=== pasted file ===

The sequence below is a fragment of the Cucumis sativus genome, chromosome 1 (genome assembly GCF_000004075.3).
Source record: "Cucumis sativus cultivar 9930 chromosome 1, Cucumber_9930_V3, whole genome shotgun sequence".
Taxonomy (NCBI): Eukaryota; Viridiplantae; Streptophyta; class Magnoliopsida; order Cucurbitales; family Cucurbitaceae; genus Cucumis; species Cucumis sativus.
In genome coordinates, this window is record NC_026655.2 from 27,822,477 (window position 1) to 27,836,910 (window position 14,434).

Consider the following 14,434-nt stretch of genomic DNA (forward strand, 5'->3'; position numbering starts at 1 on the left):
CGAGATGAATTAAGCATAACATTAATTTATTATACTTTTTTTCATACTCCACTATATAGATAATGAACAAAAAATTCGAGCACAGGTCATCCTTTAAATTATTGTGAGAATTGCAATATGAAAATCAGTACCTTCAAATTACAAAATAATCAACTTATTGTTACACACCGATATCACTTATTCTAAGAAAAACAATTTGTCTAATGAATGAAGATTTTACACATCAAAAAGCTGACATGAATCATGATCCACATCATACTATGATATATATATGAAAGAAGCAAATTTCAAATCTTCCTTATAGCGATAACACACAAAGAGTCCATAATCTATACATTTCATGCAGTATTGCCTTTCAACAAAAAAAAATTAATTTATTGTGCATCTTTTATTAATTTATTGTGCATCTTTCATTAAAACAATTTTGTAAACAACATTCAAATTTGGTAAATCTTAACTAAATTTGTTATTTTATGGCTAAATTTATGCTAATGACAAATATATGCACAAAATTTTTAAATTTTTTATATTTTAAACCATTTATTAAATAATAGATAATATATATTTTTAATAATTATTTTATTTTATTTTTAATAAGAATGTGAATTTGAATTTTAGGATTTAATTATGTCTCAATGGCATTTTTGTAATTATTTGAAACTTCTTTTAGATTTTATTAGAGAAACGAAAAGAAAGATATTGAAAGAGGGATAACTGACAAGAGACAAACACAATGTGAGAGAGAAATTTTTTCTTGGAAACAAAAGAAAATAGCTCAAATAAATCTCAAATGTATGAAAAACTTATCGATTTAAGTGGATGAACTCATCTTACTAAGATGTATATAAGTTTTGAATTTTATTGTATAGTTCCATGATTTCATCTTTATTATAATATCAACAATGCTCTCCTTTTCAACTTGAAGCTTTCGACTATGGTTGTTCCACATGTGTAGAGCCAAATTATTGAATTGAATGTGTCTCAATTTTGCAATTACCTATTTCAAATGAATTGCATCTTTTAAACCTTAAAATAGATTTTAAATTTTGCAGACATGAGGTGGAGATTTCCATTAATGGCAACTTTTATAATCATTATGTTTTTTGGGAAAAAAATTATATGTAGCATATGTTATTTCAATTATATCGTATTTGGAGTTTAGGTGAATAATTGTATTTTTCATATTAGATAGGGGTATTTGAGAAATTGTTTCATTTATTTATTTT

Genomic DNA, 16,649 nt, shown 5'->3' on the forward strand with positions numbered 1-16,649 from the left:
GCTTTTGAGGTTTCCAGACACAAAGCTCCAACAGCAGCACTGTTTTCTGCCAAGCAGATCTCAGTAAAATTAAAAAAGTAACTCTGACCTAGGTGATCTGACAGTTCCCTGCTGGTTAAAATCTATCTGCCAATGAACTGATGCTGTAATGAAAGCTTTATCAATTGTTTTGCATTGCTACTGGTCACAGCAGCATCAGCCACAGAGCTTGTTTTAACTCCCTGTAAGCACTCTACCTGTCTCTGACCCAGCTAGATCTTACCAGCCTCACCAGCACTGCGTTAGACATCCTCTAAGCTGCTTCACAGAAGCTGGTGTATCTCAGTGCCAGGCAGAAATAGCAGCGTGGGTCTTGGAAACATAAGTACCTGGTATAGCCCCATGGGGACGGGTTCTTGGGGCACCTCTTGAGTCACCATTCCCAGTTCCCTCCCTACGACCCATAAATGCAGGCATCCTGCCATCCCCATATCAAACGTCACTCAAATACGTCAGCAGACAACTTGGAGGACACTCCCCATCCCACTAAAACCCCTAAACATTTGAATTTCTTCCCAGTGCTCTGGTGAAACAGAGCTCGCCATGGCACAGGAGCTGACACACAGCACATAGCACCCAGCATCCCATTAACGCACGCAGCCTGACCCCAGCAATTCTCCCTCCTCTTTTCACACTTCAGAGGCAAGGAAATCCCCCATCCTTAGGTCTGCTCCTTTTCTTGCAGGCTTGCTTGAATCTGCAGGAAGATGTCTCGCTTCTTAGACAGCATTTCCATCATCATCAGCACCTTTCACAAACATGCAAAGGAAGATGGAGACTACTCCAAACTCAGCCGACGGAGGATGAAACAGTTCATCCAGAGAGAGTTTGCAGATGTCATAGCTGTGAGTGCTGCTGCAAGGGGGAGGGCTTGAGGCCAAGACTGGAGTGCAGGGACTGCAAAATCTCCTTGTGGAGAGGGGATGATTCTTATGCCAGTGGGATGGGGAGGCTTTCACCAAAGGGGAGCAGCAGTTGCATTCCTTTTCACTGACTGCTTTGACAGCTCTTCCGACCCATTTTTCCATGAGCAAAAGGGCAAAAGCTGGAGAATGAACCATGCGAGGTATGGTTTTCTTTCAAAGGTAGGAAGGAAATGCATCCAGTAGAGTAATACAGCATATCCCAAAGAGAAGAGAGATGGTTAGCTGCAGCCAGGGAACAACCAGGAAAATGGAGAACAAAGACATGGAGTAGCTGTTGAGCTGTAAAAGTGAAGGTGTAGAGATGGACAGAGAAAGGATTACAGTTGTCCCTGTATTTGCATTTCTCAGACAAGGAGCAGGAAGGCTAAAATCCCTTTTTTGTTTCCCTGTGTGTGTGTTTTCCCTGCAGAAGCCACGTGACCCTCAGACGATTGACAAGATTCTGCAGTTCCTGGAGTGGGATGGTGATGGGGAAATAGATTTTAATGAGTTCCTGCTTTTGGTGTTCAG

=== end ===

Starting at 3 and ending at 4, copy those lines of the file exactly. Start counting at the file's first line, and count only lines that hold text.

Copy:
Taxonomy (NCBI): Eukaryota; Viridiplantae; Streptophyta; class Magnoliopsida; order Cucurbitales; family Cucurbitaceae; genus Cucumis; species Cucumis sativus.
In genome coordinates, this window is record NC_026655.2 from 27,822,477 (window position 1) to 27,836,910 (window position 14,434).